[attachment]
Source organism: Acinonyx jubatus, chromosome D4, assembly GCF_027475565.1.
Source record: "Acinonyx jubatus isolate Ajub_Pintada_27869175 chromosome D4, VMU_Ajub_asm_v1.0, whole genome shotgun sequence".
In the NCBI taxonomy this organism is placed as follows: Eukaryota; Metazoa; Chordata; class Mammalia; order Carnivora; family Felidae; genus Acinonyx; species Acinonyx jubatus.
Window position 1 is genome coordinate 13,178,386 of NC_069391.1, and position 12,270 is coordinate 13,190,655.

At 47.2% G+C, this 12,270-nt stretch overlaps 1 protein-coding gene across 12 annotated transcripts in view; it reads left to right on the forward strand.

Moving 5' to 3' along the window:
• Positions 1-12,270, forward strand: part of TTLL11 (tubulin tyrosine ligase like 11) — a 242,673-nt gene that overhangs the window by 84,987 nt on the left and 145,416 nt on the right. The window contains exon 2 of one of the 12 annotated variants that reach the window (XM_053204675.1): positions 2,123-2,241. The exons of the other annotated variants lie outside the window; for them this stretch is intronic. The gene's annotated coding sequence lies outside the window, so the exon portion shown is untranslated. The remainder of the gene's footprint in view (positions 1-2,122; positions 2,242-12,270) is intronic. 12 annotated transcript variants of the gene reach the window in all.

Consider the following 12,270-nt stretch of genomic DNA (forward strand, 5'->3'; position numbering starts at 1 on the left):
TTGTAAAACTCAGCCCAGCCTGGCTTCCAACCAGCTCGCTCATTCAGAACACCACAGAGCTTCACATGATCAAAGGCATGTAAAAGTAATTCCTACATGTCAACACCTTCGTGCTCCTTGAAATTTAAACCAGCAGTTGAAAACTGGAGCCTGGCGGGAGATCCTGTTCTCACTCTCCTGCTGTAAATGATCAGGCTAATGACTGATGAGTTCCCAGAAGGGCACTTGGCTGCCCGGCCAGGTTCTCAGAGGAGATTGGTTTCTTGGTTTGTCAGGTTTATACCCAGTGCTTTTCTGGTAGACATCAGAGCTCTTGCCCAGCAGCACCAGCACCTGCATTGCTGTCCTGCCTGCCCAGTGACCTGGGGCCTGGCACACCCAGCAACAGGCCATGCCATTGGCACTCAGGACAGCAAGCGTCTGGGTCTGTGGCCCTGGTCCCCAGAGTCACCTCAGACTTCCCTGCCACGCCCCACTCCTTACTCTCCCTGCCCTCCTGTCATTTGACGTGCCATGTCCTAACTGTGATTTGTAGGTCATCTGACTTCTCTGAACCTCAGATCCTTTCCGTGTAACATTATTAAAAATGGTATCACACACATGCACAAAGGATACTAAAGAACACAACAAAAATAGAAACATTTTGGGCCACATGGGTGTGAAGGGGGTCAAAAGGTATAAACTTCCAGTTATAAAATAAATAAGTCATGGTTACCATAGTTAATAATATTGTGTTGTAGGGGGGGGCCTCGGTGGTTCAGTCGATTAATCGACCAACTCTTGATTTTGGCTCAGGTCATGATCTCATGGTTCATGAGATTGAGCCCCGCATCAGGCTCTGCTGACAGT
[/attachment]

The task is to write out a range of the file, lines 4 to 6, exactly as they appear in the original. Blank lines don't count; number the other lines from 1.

Window position 1 is genome coordinate 13,178,386 of NC_069391.1, and position 12,270 is coordinate 13,190,655.

At 47.2% G+C, this 12,270-nt stretch overlaps 1 protein-coding gene across 12 annotated transcripts in view; it reads left to right on the forward strand.

Moving 5' to 3' along the window: